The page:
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Old 08-09-2000, 02:40 PM   #23
Dojo: Tacoma Aiki Dojo
Location: Olympia, WA
Join Date: Aug 2000
Posts: 3
Let me simplify my question.

I thank all of you for the fine replies and thoughts you have been so kind to share on this question.

Let me cut to the core, though, as I feel that there is one critical point that has not been addressed.

What happens to randori if you deliberately and consciously drop all locking techniques and restrict yourself to only performing breath throws (kokyu nage, irimi nage, etc.)?

I am already experimenting with this and am finding that street speed randori is coming into my reach. (Now if I can just recover from this #$%&* knee injury!).

When locking techniques and atemis are added, this breaks up the flow and seems to slow things down.

I believe this is what Ota Sensei may be doing. (I am waiting for his reply to my email. I have already spoken some two months ago to himby telephone).

However, if this adaptation proves true it could provide a special dimension to Aikido practice which I suspect would be quite welcome.

To be blunt, if we can do Aikido throws at full speed, it would extend the sphere of Aikido to include street realistic training which would actually be superior to purely striking approaches.

Why? Because you just can't do striking in practice as you would do on the street. If you wear protective equipment, the effect of the strike is not the same and if you don't wear equipment you must pull the atemis to not injure your uke. It is just not the same. It can't be. And this has been a problem with martial arts in general for as long as I am aware.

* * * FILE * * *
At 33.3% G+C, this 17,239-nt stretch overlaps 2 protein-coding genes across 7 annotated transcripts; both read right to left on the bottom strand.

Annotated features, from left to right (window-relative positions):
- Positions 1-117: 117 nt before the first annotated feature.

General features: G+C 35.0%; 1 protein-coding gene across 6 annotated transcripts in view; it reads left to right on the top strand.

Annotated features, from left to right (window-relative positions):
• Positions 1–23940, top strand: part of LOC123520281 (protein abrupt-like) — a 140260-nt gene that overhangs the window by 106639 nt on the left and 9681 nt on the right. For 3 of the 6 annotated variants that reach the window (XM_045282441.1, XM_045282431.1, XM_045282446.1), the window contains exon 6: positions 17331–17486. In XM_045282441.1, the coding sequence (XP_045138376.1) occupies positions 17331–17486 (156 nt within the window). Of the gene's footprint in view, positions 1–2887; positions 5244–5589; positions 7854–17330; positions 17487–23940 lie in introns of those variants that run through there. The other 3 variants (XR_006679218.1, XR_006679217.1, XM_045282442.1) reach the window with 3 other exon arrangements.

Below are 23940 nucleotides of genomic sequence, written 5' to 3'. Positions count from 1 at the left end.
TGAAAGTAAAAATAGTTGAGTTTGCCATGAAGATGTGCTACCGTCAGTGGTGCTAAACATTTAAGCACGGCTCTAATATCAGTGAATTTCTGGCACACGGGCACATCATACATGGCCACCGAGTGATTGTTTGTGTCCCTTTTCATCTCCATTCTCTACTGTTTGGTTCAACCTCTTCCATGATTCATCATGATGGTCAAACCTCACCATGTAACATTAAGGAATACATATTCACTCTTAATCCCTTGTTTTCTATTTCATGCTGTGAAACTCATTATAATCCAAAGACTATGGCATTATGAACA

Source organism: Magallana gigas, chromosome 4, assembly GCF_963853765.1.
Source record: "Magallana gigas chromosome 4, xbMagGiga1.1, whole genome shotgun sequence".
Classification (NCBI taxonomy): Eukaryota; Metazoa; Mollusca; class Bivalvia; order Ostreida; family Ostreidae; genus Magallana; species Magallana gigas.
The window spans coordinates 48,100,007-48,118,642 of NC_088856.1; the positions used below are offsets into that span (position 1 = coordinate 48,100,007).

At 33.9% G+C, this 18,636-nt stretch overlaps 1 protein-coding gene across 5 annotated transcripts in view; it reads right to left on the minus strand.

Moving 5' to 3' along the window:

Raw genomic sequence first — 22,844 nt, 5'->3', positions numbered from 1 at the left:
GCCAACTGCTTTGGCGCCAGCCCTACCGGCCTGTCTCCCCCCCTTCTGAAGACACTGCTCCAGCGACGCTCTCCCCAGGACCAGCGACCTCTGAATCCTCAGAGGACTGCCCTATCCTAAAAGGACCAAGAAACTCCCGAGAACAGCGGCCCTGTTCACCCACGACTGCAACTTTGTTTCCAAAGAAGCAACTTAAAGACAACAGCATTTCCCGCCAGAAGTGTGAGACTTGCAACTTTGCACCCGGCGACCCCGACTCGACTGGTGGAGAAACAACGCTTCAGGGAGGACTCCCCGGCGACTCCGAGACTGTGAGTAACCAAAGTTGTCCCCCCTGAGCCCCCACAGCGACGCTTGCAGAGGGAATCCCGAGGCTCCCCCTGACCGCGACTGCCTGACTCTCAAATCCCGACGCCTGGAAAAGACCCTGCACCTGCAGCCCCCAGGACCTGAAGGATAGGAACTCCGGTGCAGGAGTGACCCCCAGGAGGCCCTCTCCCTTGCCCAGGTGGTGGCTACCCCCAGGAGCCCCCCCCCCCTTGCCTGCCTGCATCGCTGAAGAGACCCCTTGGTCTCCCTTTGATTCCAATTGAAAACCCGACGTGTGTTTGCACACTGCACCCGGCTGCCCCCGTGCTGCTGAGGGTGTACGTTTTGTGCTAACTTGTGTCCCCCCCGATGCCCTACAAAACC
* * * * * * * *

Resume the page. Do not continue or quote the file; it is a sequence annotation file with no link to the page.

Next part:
But if indeed we can use full speed movements in practicing Aikido (by excluding locks and atemis) then we can practice what would happen in a street situation in the dojo with no compromise.

I see nothing wrong in practising locks and strikes. I have done them for many years and in several other arts as well as Aikido. (I am not young). I am not intending to "challenge" any other art nor the practise of Aikido by any school or stylist.

All I'm wondering is if by concentrating on aiki nages alone, what seems to be true IS true in the experience of others as well - that FULL speed Aikido without serious injury becomes the norm AND becomes therefore truly EFFECTIVE street defence. This is what I understand Ota Sensei claims to be doing.

If so, then we see the fulfillment of what I believe to be O'Sensei's dream of a non-violent and effective martial art which can be fully practised in all circumstances.

One writer intelligently pointed out the context of the street set up, such as when someone sucker punches a person or, I might add, distracts them verbally while another attacker blindsides the intended victim.

In such (common) street cases, the predominant reflex will be the response of the nage. If that nage responds from the reflexes of practising full speed Aikido aiki nages in full speed randori, then the nage MAY slip the attack and do just fine. I want to see if the ukes can be unleashed to perform ANY attacks they wish eventually.

The difference is more than just one of preference in how to train for self defense in general. Again, as I see it, ALL current common approaches to self defense MUST compromise in practise what they intend for the street. In this sense, one writer was most accurate in stating that the dojo is not the street.

But if these ideas are valid (and I am trying to test them currently) then the dojo CAN duplicate the street and without compromising basic Aikido principles or ethics!

THAT I find to be a very exciting idea.

Again, I deeply appreciate the exchange of ideas here. I hope I have clarified my intention. I am VERY willing to be proven incorrect but I hope that this is actually a valid idea.

Thanks again,

George Smith

George Smith
Tacoma Aiki Dojo
Volunteer instructor Lakewood YMCA
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